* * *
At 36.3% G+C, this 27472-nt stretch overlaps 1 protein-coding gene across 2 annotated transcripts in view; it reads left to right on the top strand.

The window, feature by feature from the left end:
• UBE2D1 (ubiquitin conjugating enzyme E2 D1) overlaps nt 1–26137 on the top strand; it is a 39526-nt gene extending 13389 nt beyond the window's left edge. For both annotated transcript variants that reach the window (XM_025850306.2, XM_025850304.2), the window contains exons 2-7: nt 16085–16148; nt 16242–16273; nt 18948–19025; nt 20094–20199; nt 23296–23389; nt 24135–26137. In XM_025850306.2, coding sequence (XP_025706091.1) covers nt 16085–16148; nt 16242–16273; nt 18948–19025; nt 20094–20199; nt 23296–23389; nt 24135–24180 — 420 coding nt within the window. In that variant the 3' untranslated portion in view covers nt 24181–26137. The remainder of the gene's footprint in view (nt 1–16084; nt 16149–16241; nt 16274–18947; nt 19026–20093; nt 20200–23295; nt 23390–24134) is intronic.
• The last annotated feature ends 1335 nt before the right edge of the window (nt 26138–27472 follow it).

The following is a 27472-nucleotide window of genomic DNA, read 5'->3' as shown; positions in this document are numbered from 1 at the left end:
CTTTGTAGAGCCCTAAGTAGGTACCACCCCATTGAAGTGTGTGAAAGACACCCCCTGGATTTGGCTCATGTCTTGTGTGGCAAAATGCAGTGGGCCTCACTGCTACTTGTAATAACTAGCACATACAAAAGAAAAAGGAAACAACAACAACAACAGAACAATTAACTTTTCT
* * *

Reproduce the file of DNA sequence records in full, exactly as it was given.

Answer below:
At 36.3% G+C, this 27472-nt stretch overlaps 1 protein-coding gene across 2 annotated transcripts in view; it reads left to right on the top strand.

The window, feature by feature from the left end:
• UBE2D1 (ubiquitin conjugating enzyme E2 D1) overlaps nt 1–26137 on the top strand; it is a 39526-nt gene extending 13389 nt beyond the window's left edge. For both annotated transcript variants that reach the window (XM_025850306.2, XM_025850304.2), the window contains exons 2-7: nt 16085–16148; nt 16242–16273; nt 18948–19025; nt 20094–20199; nt 23296–23389; nt 24135–26137. In XM_025850306.2, coding sequence (XP_025706091.1) covers nt 16085–16148; nt 16242–16273; nt 18948–19025; nt 20094–20199; nt 23296–23389; nt 24135–24180 — 420 coding nt within the window. In that variant the 3' untranslated portion in view covers nt 24181–26137. The remainder of the gene's footprint in view (nt 1–16084; nt 16149–16241; nt 16274–18947; nt 19026–20093; nt 20200–23295; nt 23390–24134) is intronic.
• The last annotated feature ends 1335 nt before the right edge of the window (nt 26138–27472 follow it).

The following is a 27472-nucleotide window of genomic DNA, read 5'->3' as shown; positions in this document are numbered from 1 at the left end:
CTTTGTAGAGCCCTAAGTAGGTACCACCCCATTGAAGTGTGTGAAAGACACCCCCTGGATTTGGCTCATGTCTTGTGTGGCAAAATGCAGTGGGCCTCACTGCTACTTGTAATAACTAGCACATACAAAAGAAAAAGGAAACAACAACAACAACAGAACAATTAACTTTTCT